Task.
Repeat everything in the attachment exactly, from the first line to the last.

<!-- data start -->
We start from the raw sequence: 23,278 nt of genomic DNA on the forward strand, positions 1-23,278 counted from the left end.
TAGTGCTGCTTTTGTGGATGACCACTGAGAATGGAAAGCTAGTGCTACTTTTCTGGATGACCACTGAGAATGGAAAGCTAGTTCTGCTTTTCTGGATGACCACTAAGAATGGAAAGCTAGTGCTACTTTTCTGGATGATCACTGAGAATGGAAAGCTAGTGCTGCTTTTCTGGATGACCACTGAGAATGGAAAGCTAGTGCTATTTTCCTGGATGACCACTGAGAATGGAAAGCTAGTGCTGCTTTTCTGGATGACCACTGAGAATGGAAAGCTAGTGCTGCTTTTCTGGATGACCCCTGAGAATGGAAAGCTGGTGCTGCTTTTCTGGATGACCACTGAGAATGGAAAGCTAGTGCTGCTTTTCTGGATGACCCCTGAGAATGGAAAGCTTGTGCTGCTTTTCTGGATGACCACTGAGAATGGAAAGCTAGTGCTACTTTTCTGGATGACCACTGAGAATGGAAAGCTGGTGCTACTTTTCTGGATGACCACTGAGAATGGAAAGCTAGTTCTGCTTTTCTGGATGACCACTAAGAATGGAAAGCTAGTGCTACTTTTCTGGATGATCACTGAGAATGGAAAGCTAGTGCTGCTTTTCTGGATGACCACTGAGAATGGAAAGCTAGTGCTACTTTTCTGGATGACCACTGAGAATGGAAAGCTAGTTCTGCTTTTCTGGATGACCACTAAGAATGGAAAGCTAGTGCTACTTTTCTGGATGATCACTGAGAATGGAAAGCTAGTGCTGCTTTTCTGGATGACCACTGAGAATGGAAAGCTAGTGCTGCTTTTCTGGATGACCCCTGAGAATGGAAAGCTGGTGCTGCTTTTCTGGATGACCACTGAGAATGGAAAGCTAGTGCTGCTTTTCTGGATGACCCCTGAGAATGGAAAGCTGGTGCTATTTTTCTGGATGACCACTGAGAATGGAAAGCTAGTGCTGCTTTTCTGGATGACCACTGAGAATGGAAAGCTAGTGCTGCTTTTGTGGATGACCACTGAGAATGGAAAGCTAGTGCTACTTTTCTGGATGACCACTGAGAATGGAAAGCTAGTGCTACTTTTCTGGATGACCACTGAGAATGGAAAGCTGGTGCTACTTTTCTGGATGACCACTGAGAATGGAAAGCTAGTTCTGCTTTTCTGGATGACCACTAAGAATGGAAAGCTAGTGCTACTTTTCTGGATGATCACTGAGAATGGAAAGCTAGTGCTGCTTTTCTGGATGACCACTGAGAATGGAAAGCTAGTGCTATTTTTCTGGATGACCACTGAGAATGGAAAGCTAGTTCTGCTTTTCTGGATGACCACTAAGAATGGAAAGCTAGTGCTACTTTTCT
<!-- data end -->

We start from the raw sequence: 23,278 nt of genomic DNA on the forward strand, positions 1-23,278 counted from the left end.
TAGTGCTGCTTTTGTGGATGACCACTGAGAATGGAAAGCTAGTGCTACTTTTCTGGATGACCACTGAGAATGGAAAGCTAGTTCTGCTTTTCTGGATGACCACTAAGAATGGAAAGCTAGTGCTACTTTTCTGGATGATCACTGAGAATGGAAAGCTAGTGCTGCTTTTCTGGATGACCACTGAGAATGGAAAGCTAGTGCTATTTTCCTGGATGACCACTGAGAATGGAAAGCTAGTGCTGCTTTTCTGGATGACCACTGAGAATGGAAAGCTAGTGCTGCTTTTCTGGATGACCCCTGAGAATGGAAAGCTGGTGCTGCTTTTCTGGATGACCACTGAGAATGGAAAGCTAGTGCTGCTTTTCTGGATGACCCCTGAGAATGGAAAGCTTGTGCTGCTTTTCTGGATGACCACTGAGAATGGAAAGCTAGTGCTACTTTTCTGGATGACCACTGAGAATGGAAAGCTGGTGCTACTTTTCTGGATGACCACTGAGAATGGAAAGCTAGTTCTGCTTTTCTGGATGACCACTAAGAATGGAAAGCTAGTGCTACTTTTCTGGATGATCACTGAGAATGGAAAGCTAGTGCTGCTTTTCTGGATGACCACTGAGAATGGAAAGCTAGTGCTACTTTTCTGGATGACCACTGAGAATGGAAAGCTAGTTCTGCTTTTCTGGATGACCACTAAGAATGGAAAGCTAGTGCTACTTTTCTGGATGATCACTGAGAATGGAAAGCTAGTGCTGCTTTTCTGGATGACCACTGAGAATGGAAAGCTAGTGCTGCTTTTCTGGATGACCCCTGAGAATGGAAAGCTGGTGCTGCTTTTCTGGATGACCACTGAGAATGGAAAGCTAGTGCTGCTTTTCTGGATGACCCCTGAGAATGGAAAGCTGGTGCTATTTTTCTGGATGACCACTGAGAATGGAAAGCTAGTGCTGCTTTTCTGGATGACCACTGAGAATGGAAAGCTAGTGCTGCTTTTGTGGATGACCACTGAGAATGGAAAGCTAGTGCTACTTTTCTGGATGACCACTGAGAATGGAAAGCTAGTGCTACTTTTCTGGATGACCACTGAGAATGGAAAGCTGGTGCTACTTTTCTGGATGACCACTGAGAATGGAAAGCTAGTTCTGCTTTTCTGGATGACCACTAAGAATGGAAAGCTAGTGCTACTTTTCTGGATGATCACTGAGAATGGAAAGCTAGTGCTGCTTTTCTGGATGACCACTGAGAATGGAAAGCTAGTGCTATTTTTCTGGATGACCACTGAGAATGGAAAGCTAGTTCTGCTTTTCTGGATGACCACTAAGAATGGAAAGCTAGTGCTACTTTTCT